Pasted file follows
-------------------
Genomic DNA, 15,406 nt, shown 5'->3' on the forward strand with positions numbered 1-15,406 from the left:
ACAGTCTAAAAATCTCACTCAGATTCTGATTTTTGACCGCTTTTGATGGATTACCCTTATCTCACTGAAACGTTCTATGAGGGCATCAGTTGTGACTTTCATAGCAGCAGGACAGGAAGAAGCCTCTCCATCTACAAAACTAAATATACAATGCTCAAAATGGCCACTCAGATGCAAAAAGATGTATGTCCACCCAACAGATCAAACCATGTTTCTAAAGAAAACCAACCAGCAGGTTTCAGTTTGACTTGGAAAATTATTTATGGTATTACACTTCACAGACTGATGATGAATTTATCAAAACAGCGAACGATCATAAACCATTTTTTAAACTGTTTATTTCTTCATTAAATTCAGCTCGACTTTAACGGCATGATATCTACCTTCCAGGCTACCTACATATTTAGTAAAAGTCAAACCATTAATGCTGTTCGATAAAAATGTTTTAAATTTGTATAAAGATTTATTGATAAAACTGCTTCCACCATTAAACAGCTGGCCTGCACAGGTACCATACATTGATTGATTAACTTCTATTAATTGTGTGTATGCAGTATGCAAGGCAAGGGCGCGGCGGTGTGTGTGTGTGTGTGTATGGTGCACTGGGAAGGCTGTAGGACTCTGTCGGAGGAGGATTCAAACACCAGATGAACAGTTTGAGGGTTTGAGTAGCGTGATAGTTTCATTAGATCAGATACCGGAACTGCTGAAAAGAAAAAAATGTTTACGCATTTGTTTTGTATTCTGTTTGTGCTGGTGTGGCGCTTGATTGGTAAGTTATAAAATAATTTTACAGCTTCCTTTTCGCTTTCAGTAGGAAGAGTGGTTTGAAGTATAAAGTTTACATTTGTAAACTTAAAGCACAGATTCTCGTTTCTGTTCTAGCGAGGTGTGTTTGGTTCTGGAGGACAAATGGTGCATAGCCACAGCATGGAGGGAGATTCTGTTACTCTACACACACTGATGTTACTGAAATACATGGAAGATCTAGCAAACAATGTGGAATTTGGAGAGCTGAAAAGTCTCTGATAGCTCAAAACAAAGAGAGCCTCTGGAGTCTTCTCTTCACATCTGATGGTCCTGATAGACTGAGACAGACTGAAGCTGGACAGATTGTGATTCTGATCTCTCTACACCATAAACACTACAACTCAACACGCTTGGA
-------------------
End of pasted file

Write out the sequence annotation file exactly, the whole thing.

Genomic DNA, 15,406 nt, shown 5'->3' on the forward strand with positions numbered 1-15,406 from the left:
ACAGTCTAAAAATCTCACTCAGATTCTGATTTTTGACCGCTTTTGATGGATTACCCTTATCTCACTGAAACGTTCTATGAGGGCATCAGTTGTGACTTTCATAGCAGCAGGACAGGAAGAAGCCTCTCCATCTACAAAACTAAATATACAATGCTCAAAATGGCCACTCAGATGCAAAAAGATGTATGTCCACCCAACAGATCAAACCATGTTTCTAAAGAAAACCAACCAGCAGGTTTCAGTTTGACTTGGAAAATTATTTATGGTATTACACTTCACAGACTGATGATGAATTTATCAAAACAGCGAACGATCATAAACCATTTTTTAAACTGTTTATTTCTTCATTAAATTCAGCTCGACTTTAACGGCATGATATCTACCTTCCAGGCTACCTACATATTTAGTAAAAGTCAAACCATTAATGCTGTTCGATAAAAATGTTTTAAATTTGTATAAAGATTTATTGATAAAACTGCTTCCACCATTAAACAGCTGGCCTGCACAGGTACCATACATTGATTGATTAACTTCTATTAATTGTGTGTATGCAGTATGCAAGGCAAGGGCGCGGCGGTGTGTGTGTGTGTGTGTATGGTGCACTGGGAAGGCTGTAGGACTCTGTCGGAGGAGGATTCAAACACCAGATGAACAGTTTGAGGGTTTGAGTAGCGTGATAGTTTCATTAGATCAGATACCGGAACTGCTGAAAAGAAAAAAATGTTTACGCATTTGTTTTGTATTCTGTTTGTGCTGGTGTGGCGCTTGATTGGTAAGTTATAAAATAATTTTACAGCTTCCTTTTCGCTTTCAGTAGGAAGAGTGGTTTGAAGTATAAAGTTTACATTTGTAAACTTAAAGCACAGATTCTCGTTTCTGTTCTAGCGAGGTGTGTTTGGTTCTGGAGGACAAATGGTGCATAGCCACAGCATGGAGGGAGATTCTGTTACTCTACACACACTGATGTTACTGAAATACATGGAAGATCTAGCAAACAATGTGGAATTTGGAGAGCTGAAAAGTCTCTGATAGCTCAAAACAAAGAGAGCCTCTGGAGTCTTCTCTTCACATCTGATGGTCCTGATAGACTGAGACAGACTGAAGCTGGACAGATTGTGATTCTGATCTCTCTACACCATAAACACTACAACTCAACACGCTTGGA